I’m a PhD student in the Microbiology Graduate Group at UC Davis. I joined the Eisen lab in Fall 2008 after graduating from Swarthmore College (BA, double major in Chemistry and Biology, 2008). From 2008-2010, I worked primarily on projects relating to the genomics and systems biology of Haloarchaea. After attending the MBL Microbial Diversity course, I transitioned to working full time on microbial ecology and biogeochemical (nutrient) cycling.
My interests lie in the study of microbial partnerships and visualization of biogeochemical cycling at the microbial-scale (nanometers to micrometers). Since early geological time, microbial metabolism has shaped the global ecosystem and, despite the emergence of macroscopic life, remains the engine that drives global cyling of nutrients. Ecosystem health, be it within the human body or the global oceans, depends upon intricate food webs of interacting microbes. However, these metabolite exchanges and microbial interactions are often invisible to traditional methods, and the chemical transformations involved remain cryptic. Recent technological developments in culture-independent approaches have allowed us to begin eavesdropping on the metabolic conversations between these microbes. My work integrates information from high-throughput metagenomics and systems biology with data from high-resolution analytical techniques in geochemistry (SIMS and nanoSIMS).
I study “pink berries”: centimeter-sized, round, pink balls of bacteria found at the sediment-water interface of intertidal pools in the Sippewissett salt marsh (Falmouth, MA). These visually striking aggregates have been studied for many years by students in the Microbial Diversity course at the Marine Biological Laboratory (Woods Hole, MA). My work on the pink berries has revealed a previously unrecognized symbiosis between two sulfur metabolizing bacterial species. Using nanometer scale secondary ion spectrometry (nanoSIMS), I have visualized the syntrophic sulfur cycle within the berries at nanometer spatial resolution. Ongoing work includes more detailed characterization of the correlation between metabolic activity and the natural fractionation of sulfur isotopes, and the assembly of draft genomes for the pink berry microbes from metagenomic sequencing data. This work not only informs our understanding nutrient cycling in the Sippewissett marsh, but also provides a tractable, limited-diversity model system for studying how microbial dynamics modulate microscale nutrient cycles.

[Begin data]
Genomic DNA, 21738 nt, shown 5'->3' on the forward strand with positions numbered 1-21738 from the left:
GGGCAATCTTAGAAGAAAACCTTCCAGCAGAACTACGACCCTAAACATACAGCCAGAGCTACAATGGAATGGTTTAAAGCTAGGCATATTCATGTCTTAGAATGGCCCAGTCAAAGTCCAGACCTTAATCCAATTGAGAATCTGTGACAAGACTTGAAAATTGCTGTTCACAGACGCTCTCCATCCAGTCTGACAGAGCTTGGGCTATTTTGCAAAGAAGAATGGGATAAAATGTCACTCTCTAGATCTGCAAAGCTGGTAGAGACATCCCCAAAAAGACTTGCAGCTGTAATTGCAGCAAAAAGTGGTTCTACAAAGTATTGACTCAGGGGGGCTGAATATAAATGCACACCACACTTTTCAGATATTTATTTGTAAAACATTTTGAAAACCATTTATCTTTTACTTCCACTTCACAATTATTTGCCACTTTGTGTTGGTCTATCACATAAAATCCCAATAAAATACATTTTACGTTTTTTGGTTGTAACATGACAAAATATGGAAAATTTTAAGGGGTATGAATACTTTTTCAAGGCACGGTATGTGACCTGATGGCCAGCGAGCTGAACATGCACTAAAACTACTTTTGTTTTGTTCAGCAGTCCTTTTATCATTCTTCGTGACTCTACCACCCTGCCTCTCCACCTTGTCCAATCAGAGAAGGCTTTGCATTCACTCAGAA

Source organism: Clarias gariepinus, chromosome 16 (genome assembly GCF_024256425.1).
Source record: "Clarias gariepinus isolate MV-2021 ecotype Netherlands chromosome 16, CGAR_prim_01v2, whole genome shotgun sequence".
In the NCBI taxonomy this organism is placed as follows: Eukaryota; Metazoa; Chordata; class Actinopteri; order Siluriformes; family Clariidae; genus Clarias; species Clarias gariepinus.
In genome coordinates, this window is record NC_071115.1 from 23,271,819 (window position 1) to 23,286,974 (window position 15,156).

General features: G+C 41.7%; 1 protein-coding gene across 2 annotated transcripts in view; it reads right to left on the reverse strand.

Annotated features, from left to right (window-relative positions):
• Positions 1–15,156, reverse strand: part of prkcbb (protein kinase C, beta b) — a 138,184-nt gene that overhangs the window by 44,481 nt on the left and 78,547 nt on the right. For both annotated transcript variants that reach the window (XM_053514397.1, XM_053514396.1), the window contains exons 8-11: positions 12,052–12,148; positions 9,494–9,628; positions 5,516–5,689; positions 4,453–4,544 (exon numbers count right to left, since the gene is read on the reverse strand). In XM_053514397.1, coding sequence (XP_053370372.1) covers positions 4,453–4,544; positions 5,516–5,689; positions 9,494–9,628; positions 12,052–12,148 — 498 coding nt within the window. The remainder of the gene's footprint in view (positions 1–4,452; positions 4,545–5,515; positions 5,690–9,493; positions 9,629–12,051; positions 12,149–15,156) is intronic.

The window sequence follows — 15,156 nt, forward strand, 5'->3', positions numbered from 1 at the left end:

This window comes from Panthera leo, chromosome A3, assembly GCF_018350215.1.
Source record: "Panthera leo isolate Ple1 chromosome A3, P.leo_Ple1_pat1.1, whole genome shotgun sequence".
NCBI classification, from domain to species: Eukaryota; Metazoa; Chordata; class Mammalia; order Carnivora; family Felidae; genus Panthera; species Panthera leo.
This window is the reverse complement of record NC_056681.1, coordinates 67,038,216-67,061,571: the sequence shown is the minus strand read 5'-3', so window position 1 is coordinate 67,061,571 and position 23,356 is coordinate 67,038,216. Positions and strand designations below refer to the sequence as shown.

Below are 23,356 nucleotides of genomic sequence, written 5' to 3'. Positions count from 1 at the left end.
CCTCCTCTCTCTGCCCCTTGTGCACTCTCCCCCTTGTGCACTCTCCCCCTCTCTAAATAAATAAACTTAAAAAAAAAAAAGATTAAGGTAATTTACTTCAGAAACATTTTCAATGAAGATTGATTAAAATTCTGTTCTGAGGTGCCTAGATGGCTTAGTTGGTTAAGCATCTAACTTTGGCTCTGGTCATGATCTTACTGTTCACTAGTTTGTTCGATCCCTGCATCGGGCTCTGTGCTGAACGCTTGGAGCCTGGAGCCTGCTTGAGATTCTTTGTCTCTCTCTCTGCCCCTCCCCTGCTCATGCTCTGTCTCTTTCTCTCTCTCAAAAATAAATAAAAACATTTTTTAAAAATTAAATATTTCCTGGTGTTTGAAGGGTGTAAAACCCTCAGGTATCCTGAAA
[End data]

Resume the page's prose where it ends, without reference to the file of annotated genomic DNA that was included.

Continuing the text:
I began my work on the pink berries during my time as a student and teaching fellow with MBL Microbial Diversity course. I continued with this project as my dissertation research with the support of my co-advisers at UCD (Drs. Marc Facciotti and Jonathan Eisen), and a wonderful network of collaborators and mentors including Drs. Doug Nelson (UCD), Victoria Orphan (Caltech), David Fike (WUSTL), Greg Druschel (Indiana University), Dan Buckley (Cornell) and Steve Zinder (Cornell).
More About Lizzy:
I’ve always been an animal nerd, and though my academic focus has shifted away from “charismatic macrofauna”, most of my time outside the lab is spent with my four cats, two dogs, turtle, snake and horse. I’m an avid homebrewer and founding member of the Microbiology Grad Group’s Subcommittee on Eukaryotic Fermentation (a homebrewing club!). My other interests include other outdoorsy and ocean-related things like hiking, swimming and skiing.
For more about Lizzy see:
- Elizabeth Wilbanks | Full CV as of Fall 2013
- Elizabeth Wilbanks | LinkedIn
- Elizabeth Wilbanks | Google Scholar
- Elizabeth Wilbanks « Facciotti Lab – UC Davis Biomedical Engineering
- Elizabeth Wilbanks | University of California, Davis – Academia.edu
egwilbanks AT ucdavis dot edu